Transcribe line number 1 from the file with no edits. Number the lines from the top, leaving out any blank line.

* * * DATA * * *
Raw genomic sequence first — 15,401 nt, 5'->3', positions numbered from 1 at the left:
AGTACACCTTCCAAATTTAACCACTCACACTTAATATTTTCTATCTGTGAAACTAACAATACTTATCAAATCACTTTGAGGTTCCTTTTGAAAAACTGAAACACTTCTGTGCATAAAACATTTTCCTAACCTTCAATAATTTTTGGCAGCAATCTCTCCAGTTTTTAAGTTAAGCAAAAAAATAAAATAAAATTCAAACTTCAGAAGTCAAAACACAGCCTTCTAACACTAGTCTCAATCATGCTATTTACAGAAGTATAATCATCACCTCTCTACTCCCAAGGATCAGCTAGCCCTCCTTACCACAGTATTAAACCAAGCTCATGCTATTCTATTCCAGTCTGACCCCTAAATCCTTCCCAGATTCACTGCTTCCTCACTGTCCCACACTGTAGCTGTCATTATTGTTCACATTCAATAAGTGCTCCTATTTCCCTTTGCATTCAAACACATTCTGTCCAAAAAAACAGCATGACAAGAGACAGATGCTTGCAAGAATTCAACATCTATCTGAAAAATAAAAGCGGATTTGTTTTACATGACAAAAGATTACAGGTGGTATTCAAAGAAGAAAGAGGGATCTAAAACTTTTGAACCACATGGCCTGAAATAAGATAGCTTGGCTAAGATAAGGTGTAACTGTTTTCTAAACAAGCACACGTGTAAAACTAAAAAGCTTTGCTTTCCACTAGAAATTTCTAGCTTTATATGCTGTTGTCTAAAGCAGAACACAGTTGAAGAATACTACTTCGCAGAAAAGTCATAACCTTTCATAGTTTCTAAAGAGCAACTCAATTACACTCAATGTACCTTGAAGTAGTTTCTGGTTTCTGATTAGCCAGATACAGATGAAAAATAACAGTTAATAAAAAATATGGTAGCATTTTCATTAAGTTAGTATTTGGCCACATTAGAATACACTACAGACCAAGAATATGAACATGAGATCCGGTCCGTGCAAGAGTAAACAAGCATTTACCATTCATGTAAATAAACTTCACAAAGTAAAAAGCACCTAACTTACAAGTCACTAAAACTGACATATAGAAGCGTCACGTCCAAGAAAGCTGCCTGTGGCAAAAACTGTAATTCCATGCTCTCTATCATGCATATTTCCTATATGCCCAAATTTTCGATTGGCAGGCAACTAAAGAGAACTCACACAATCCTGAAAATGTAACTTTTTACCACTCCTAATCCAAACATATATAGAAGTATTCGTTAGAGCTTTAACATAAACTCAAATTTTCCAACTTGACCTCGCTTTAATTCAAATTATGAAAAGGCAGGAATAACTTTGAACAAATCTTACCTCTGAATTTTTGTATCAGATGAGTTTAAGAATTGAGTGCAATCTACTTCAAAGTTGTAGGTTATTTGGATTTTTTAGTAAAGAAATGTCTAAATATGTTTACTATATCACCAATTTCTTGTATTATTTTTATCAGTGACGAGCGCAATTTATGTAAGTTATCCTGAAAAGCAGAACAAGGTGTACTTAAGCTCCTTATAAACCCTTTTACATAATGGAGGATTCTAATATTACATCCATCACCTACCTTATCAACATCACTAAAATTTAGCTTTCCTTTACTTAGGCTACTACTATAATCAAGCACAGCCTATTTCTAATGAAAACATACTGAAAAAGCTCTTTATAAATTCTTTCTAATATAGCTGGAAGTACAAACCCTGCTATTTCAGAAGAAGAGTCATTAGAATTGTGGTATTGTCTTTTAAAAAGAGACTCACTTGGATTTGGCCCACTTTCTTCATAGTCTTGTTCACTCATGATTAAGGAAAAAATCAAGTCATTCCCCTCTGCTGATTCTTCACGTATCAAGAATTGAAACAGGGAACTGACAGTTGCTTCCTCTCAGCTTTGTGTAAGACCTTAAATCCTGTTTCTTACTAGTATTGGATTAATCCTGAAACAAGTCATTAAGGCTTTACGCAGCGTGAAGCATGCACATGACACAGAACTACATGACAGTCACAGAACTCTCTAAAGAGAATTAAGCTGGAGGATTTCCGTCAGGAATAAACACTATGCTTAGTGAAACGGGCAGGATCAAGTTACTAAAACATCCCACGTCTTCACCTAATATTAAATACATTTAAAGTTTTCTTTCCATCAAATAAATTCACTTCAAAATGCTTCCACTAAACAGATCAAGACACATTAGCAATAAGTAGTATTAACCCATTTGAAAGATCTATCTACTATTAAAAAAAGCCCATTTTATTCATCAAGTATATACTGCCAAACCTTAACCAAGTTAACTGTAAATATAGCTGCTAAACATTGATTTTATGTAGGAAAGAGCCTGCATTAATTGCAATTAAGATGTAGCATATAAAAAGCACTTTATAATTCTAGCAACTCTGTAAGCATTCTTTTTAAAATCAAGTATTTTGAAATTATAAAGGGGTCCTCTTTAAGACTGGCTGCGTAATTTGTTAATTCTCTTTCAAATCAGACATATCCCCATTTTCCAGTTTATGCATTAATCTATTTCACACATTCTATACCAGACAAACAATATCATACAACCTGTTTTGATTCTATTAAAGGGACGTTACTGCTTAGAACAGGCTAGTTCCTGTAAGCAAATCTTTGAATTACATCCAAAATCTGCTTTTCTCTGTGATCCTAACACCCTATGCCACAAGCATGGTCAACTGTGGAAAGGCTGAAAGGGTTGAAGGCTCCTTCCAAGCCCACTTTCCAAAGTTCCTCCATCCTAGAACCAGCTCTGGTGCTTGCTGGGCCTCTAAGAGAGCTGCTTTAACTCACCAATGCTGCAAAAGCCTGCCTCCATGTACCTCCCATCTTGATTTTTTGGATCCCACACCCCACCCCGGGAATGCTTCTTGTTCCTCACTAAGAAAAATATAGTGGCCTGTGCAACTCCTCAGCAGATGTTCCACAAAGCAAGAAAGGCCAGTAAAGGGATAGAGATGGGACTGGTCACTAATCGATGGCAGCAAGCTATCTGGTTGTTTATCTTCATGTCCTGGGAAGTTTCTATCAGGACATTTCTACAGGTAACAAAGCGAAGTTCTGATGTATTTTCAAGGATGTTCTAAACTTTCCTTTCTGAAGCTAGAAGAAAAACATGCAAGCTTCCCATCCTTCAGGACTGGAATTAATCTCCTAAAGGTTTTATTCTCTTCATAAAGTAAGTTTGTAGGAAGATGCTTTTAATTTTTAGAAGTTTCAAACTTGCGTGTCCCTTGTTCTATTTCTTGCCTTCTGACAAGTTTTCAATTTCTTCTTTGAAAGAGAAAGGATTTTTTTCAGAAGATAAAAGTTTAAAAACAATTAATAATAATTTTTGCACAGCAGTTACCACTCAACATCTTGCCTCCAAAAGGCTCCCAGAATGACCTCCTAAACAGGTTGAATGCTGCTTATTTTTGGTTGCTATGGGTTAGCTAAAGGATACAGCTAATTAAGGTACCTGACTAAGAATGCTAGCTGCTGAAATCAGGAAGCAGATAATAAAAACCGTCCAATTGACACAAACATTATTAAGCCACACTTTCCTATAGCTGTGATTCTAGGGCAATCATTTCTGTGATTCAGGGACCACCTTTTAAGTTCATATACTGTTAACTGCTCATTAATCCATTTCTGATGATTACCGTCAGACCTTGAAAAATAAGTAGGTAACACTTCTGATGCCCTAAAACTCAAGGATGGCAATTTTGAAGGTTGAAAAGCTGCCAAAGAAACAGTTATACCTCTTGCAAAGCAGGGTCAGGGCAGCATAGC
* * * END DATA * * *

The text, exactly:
Raw genomic sequence first — 15,401 nt, 5'->3', positions numbered from 1 at the left: